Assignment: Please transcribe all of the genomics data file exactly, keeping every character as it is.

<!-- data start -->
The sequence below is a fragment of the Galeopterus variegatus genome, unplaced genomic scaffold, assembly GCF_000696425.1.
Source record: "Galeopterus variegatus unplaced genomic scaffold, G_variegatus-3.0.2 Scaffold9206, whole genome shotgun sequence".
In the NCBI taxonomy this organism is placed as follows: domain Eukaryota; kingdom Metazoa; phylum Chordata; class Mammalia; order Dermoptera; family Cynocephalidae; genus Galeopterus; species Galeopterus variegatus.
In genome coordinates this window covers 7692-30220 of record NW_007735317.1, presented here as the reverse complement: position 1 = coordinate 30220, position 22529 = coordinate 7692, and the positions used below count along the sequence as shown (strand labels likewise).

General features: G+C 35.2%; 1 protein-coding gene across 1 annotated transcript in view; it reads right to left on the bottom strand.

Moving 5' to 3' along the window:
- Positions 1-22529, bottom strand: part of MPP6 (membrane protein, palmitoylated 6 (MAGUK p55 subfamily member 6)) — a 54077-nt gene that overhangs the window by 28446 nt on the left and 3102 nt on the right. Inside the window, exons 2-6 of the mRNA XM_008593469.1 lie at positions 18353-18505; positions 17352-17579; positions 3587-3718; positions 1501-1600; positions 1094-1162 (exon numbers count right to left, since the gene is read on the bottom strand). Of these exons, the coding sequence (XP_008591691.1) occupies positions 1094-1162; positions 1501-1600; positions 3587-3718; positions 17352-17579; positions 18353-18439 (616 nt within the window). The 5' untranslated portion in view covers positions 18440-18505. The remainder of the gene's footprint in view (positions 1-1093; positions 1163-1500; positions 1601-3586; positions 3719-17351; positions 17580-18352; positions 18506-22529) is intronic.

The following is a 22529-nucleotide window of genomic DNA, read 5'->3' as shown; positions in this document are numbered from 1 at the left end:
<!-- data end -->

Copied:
The sequence below is a fragment of the Galeopterus variegatus genome, unplaced genomic scaffold, assembly GCF_000696425.1.
Source record: "Galeopterus variegatus unplaced genomic scaffold, G_variegatus-3.0.2 Scaffold9206, whole genome shotgun sequence".
In the NCBI taxonomy this organism is placed as follows: domain Eukaryota; kingdom Metazoa; phylum Chordata; class Mammalia; order Dermoptera; family Cynocephalidae; genus Galeopterus; species Galeopterus variegatus.
In genome coordinates this window covers 7692-30220 of record NW_007735317.1, presented here as the reverse complement: position 1 = coordinate 30220, position 22529 = coordinate 7692, and the positions used below count along the sequence as shown (strand labels likewise).

General features: G+C 35.2%; 1 protein-coding gene across 1 annotated transcript in view; it reads right to left on the bottom strand.

Moving 5' to 3' along the window:
- Positions 1-22529, bottom strand: part of MPP6 (membrane protein, palmitoylated 6 (MAGUK p55 subfamily member 6)) — a 54077-nt gene that overhangs the window by 28446 nt on the left and 3102 nt on the right. Inside the window, exons 2-6 of the mRNA XM_008593469.1 lie at positions 18353-18505; positions 17352-17579; positions 3587-3718; positions 1501-1600; positions 1094-1162 (exon numbers count right to left, since the gene is read on the bottom strand). Of these exons, the coding sequence (XP_008591691.1) occupies positions 1094-1162; positions 1501-1600; positions 3587-3718; positions 17352-17579; positions 18353-18439 (616 nt within the window). The 5' untranslated portion in view covers positions 18440-18505. The remainder of the gene's footprint in view (positions 1-1093; positions 1163-1500; positions 1601-3586; positions 3719-17351; positions 17580-18352; positions 18506-22529) is intronic.

The following is a 22529-nucleotide window of genomic DNA, read 5'->3' as shown; positions in this document are numbered from 1 at the left end: